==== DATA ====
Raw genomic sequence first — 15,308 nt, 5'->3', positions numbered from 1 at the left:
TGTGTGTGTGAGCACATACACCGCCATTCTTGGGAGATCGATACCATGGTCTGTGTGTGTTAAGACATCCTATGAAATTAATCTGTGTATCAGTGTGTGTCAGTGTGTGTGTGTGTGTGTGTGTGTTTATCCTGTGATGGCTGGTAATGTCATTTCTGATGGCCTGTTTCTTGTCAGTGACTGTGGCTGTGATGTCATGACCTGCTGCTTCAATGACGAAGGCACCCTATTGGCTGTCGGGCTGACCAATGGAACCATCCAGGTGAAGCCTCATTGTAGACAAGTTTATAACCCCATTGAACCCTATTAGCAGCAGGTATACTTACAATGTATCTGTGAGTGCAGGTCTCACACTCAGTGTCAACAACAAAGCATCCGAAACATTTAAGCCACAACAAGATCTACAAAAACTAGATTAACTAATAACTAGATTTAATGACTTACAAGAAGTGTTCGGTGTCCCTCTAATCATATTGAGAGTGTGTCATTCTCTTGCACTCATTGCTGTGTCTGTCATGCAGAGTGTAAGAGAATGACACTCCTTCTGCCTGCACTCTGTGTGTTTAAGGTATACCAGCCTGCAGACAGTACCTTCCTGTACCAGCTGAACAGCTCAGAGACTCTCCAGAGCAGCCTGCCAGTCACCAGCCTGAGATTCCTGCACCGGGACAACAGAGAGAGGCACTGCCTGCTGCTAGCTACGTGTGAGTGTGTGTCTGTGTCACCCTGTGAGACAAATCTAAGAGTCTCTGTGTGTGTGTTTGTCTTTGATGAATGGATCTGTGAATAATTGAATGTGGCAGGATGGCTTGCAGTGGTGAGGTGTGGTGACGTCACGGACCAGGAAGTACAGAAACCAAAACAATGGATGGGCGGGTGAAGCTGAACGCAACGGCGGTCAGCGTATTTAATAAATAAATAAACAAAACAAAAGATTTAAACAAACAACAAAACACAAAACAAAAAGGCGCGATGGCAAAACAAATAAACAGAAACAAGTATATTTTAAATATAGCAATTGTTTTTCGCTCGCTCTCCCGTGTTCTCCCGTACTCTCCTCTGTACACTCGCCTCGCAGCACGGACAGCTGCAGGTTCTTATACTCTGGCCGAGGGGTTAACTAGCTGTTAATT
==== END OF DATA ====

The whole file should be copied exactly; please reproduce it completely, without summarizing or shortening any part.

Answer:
Raw genomic sequence first — 15,308 nt, 5'->3', positions numbered from 1 at the left:
TGTGTGTGTGAGCACATACACCGCCATTCTTGGGAGATCGATACCATGGTCTGTGTGTGTTAAGACATCCTATGAAATTAATCTGTGTATCAGTGTGTGTCAGTGTGTGTGTGTGTGTGTGTGTGTTTATCCTGTGATGGCTGGTAATGTCATTTCTGATGGCCTGTTTCTTGTCAGTGACTGTGGCTGTGATGTCATGACCTGCTGCTTCAATGACGAAGGCACCCTATTGGCTGTCGGGCTGACCAATGGAACCATCCAGGTGAAGCCTCATTGTAGACAAGTTTATAACCCCATTGAACCCTATTAGCAGCAGGTATACTTACAATGTATCTGTGAGTGCAGGTCTCACACTCAGTGTCAACAACAAAGCATCCGAAACATTTAAGCCACAACAAGATCTACAAAAACTAGATTAACTAATAACTAGATTTAATGACTTACAAGAAGTGTTCGGTGTCCCTCTAATCATATTGAGAGTGTGTCATTCTCTTGCACTCATTGCTGTGTCTGTCATGCAGAGTGTAAGAGAATGACACTCCTTCTGCCTGCACTCTGTGTGTTTAAGGTATACCAGCCTGCAGACAGTACCTTCCTGTACCAGCTGAACAGCTCAGAGACTCTCCAGAGCAGCCTGCCAGTCACCAGCCTGAGATTCCTGCACCGGGACAACAGAGAGAGGCACTGCCTGCTGCTAGCTACGTGTGAGTGTGTGTCTGTGTCACCCTGTGAGACAAATCTAAGAGTCTCTGTGTGTGTGTTTGTCTTTGATGAATGGATCTGTGAATAATTGAATGTGGCAGGATGGCTTGCAGTGGTGAGGTGTGGTGACGTCACGGACCAGGAAGTACAGAAACCAAAACAATGGATGGGCGGGTGAAGCTGAACGCAACGGCGGTCAGCGTATTTAATAAATAAATAAACAAAACAAAAGATTTAAACAAACAACAAAACACAAAACAAAAAGGCGCGATGGCAAAACAAATAAACAGAAACAAGTATATTTTAAATATAGCAATTGTTTTTCGCTCGCTCTCCCGTGTTCTCCCGTACTCTCCTCTGTACACTCGCCTCGCAGCACGGACAGCTGCAGGTTCTTATACTCTGGCCGAGGGGTTAACTAGCTGTTAATT